When I was working at an NGO last summer, I would often ask my supervisors about their experiences working in the field. They shared many of the joys and hazards of field work with me, and, when speaking of the latter, focused on one in particular: burning out. They told me that they could spend years on a project that, even after being implemented successfully, would be undone by conflict or government corruption. They spoke of projects that had to be halted or failed entirely because of political instability. And they spoke of the helpless feeling that, for all their hard work, what they did was simply a “drop in the ocean”–something helpful that did nothing to change the larger environment in which they worked.
Every day, thousands of development projects take place around the world. But how can these projects come together to promote wider stability and peace? A new project, eLearning for Peace, seeks to answer this question. Organized by representatives from a number of post-Soviet countries in concert with African researchers, the conference has two main goals. First, it seeks to examine the relationship between eLearning and peace-building. To this end, it does not focus on broad-based conflicts, like the Sudan-South Sudan oil dispute or Ethiopia’s border conflicts with Eritrea. Rather, it takes a grass-roots approach to conflict resolution, targeting small-scale rural conflicts, such as disagreements over cattle or land. To this end, it asks how eLearning can empower mediators to help opposing parties reconcile more effectively. Second, it researches the potential of eLearning to aid development in a variety of sectors, such as agriculture, governance, and business practices.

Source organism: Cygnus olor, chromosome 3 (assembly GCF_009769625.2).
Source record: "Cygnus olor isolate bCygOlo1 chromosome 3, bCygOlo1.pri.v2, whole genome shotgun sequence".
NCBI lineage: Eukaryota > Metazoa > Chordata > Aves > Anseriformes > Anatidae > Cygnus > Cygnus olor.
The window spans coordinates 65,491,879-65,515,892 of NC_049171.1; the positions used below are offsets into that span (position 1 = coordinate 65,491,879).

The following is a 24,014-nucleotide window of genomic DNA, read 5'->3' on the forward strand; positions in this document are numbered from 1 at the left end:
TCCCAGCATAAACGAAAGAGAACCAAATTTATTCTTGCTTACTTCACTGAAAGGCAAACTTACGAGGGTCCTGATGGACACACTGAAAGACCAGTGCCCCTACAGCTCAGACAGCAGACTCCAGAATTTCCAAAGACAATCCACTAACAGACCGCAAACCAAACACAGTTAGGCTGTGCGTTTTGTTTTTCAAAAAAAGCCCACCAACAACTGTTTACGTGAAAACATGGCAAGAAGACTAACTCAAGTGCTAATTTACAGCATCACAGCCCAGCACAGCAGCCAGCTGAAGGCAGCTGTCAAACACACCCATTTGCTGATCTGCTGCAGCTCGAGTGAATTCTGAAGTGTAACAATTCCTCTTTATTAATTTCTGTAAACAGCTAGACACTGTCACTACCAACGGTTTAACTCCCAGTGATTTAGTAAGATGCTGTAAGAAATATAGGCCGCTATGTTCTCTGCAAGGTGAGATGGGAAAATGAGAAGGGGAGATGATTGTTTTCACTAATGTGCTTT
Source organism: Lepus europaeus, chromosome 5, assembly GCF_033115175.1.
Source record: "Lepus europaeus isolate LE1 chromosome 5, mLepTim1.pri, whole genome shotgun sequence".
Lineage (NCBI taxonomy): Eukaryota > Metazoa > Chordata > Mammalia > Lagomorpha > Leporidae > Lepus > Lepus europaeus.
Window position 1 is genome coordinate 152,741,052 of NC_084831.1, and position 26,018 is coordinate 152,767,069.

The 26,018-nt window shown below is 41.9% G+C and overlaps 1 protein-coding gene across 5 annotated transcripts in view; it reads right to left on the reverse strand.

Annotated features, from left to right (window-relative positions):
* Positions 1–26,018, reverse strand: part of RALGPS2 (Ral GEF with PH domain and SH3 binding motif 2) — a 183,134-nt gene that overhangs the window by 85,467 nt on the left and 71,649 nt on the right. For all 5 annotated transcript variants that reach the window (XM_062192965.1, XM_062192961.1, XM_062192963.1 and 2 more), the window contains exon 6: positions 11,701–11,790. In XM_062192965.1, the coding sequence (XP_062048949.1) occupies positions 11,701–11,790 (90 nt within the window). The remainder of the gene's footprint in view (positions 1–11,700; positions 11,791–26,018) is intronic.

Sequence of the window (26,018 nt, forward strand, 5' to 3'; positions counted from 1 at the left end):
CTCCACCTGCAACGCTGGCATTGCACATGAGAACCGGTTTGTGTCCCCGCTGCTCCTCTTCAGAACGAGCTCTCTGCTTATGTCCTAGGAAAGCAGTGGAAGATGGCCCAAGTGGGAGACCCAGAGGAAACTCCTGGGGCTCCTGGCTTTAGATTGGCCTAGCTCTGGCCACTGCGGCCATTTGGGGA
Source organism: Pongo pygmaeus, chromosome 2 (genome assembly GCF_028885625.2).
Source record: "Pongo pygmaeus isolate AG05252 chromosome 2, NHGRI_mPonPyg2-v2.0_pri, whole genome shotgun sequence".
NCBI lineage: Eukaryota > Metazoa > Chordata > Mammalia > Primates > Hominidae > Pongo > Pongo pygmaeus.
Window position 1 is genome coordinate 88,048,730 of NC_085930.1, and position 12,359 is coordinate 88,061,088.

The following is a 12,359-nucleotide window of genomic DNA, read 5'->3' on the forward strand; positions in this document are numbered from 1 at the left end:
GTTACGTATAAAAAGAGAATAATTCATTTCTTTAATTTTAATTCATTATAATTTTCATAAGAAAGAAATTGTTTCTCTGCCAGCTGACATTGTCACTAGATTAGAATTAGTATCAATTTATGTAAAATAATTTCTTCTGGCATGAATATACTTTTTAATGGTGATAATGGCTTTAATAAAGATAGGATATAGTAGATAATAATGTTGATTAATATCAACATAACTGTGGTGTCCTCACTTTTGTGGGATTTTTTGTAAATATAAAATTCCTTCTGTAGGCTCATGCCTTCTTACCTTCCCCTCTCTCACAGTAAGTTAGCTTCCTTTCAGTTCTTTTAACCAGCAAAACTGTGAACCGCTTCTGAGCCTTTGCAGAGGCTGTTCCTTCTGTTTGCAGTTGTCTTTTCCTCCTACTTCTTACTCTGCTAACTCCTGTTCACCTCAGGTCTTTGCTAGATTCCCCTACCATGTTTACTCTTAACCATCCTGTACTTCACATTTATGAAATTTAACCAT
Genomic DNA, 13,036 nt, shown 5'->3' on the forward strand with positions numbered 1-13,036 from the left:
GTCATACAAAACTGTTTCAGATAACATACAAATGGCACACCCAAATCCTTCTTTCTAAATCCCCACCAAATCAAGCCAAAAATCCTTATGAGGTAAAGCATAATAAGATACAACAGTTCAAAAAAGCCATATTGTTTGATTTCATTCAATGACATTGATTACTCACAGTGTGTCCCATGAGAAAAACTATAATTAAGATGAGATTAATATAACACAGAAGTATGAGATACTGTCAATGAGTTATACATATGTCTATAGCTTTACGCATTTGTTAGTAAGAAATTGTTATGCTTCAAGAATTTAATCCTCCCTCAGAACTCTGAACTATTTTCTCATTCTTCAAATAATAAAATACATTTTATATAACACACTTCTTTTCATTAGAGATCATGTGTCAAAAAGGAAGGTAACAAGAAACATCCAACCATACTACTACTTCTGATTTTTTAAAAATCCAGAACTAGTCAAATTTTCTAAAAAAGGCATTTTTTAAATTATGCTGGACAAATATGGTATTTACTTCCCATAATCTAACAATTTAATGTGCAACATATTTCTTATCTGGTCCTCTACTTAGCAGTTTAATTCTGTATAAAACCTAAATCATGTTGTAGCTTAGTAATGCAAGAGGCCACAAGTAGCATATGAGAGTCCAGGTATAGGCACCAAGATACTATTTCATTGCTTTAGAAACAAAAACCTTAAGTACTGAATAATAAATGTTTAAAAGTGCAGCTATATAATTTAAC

The project will begin with a workshop, taking place in Benin, during eLearning Africa 2012. It does not end there, however–eLearning for Peace intends to serve as an online community and forum in which theories on eLearning can be debated and like-minded researchers can connect with one another to develop projects of their own. What really intrigues me about eLearning for Peace is its attempt to tap into ICT4D’s potential in a sector ICT4D seems to generally ignore: conflict resolution. Indeed, this blog doesn’t even include conflict resolution as a category. I think this is a mistake. There is no reason to think that, with a little creativity, ICT4D, which has so much potential in so many areas, cannot be used to help resolve the small-scale conflicts that drag down living conditions for millions of rural Africans. By emphasizing conflict resolution, this new project seems to me to be something of a pioneer. While it may not prove effective methodologically, I think it’s innovative focus on conflict resolution is inherently valuable.